What followed this was arguably the most powerful and emotive part of the show, featuring a pair of songs from Waters’ most recent solo album. “Déjà vu” was preceded by the footage leaked by Chelsea Manning and WikiLeaks of a U.S. drone killing journalists. The visuals during the song were simple and powerful. Waters shown in real time in white on black silhouette, with phases including “Fuck the… Patriarchy, Colonialism, Your Guns, Occupation, Apartheid,” “You Can’t Have Occupation and Human Rights.” Later in the song there was a list of rights currently under attack with cheers being reserved for “Trans Rights”, “Palestinian Rights” and biggest of all, “Reproductive Rights”. All of this gave an already strong lyric an even deeper connection to the present moment.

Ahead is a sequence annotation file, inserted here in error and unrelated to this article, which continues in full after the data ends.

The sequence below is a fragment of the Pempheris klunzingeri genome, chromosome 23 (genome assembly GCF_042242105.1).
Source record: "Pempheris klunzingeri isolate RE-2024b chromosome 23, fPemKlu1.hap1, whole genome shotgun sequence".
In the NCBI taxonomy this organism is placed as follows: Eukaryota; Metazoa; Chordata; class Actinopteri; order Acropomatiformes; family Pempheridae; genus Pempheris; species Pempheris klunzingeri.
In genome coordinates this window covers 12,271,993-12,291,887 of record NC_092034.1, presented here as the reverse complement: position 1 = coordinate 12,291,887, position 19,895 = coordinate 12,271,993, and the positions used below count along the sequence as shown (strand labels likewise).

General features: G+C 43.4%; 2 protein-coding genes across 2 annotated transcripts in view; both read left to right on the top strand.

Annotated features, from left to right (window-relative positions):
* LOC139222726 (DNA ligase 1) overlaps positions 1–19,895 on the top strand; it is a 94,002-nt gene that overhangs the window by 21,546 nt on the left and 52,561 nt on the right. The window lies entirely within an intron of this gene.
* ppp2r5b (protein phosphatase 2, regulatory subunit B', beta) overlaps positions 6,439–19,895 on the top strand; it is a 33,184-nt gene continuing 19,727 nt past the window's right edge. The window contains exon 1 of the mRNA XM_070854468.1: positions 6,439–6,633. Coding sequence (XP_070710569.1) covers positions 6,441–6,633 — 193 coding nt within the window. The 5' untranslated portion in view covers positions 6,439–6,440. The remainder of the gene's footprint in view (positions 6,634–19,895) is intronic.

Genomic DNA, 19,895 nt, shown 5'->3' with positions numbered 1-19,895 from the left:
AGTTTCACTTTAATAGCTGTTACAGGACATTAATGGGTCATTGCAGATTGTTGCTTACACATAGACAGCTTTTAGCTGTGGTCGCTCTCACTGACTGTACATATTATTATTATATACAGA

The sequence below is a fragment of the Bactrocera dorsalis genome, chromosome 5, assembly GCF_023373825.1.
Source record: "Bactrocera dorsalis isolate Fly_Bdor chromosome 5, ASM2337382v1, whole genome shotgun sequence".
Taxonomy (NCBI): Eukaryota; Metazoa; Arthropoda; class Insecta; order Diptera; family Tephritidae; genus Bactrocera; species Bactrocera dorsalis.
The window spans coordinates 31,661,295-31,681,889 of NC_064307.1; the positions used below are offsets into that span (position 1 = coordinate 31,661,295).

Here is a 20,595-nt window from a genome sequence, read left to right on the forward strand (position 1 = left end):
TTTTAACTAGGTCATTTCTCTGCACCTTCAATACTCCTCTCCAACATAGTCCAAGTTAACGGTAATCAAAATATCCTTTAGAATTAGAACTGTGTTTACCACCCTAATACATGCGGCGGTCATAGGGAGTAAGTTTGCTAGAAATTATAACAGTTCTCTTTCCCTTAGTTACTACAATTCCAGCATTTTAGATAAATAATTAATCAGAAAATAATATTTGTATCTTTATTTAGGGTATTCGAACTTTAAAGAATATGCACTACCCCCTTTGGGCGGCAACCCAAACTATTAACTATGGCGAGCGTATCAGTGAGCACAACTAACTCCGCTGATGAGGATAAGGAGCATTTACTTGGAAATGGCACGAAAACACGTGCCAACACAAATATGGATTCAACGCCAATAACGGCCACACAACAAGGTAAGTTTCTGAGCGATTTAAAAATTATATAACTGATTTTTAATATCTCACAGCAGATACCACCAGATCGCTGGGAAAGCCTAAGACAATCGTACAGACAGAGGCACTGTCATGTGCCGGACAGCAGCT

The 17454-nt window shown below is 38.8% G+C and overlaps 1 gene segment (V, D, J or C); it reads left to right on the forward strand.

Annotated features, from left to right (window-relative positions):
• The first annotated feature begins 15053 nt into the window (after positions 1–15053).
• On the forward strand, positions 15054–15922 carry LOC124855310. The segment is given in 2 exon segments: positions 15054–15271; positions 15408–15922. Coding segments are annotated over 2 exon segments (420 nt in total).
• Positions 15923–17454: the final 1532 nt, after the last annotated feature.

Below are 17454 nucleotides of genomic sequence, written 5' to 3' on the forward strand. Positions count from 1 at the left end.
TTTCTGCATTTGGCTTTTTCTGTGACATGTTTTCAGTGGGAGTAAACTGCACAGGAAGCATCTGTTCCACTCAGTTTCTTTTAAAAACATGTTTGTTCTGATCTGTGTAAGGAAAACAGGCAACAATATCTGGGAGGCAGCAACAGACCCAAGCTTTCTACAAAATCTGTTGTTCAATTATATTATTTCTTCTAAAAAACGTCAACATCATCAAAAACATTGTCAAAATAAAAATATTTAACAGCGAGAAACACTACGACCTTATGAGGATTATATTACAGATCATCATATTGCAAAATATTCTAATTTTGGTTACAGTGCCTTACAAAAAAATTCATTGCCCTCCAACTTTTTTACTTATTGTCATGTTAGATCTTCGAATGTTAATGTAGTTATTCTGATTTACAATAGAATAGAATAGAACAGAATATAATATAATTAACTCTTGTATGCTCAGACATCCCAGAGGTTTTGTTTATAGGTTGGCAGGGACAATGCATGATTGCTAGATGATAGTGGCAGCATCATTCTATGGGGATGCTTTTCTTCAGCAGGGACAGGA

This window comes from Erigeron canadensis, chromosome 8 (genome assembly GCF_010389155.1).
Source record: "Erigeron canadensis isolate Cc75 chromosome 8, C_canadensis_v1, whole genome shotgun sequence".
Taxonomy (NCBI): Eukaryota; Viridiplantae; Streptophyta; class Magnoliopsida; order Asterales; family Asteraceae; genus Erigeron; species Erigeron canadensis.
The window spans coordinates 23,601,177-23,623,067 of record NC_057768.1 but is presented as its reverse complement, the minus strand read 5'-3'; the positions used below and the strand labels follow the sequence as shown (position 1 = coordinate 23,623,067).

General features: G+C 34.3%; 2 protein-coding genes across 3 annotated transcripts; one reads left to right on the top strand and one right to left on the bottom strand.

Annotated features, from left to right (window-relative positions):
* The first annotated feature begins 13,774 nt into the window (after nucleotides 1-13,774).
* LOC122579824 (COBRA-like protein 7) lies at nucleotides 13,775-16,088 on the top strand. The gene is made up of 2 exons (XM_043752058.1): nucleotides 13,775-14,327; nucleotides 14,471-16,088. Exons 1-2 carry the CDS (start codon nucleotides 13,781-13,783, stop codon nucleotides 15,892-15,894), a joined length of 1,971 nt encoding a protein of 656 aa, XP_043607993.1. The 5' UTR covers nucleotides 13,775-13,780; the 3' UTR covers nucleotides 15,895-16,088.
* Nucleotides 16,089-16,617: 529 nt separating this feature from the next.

The 2017 album title track “Is This The Life We Really Want?” saw Waters deliver his most arresting and passionate vocal performance of the night, with imagery of Bibles, Coca Cola bottles and riot police floating back and forth above his head. The power of the song lies in it being one of the best lyrics he has ever written. You got the sense he feels that too, as it holds its own with classics older than much of the audience. It is a great testament to his artistry that several of the strongest songs of the night are the relative newcomers.
Before we could catch our breath, the familiar opening bars of “Money” kick off what followed to be Side Two of The Dark Side of The Moon album. The band once again did full justice to songs likely to embedded in the collective DNA of most of the audience. During the climactic moments of “Eclipsed” the stage was wrapped by a series of laser triangles, another simple, yet visually stunning moment.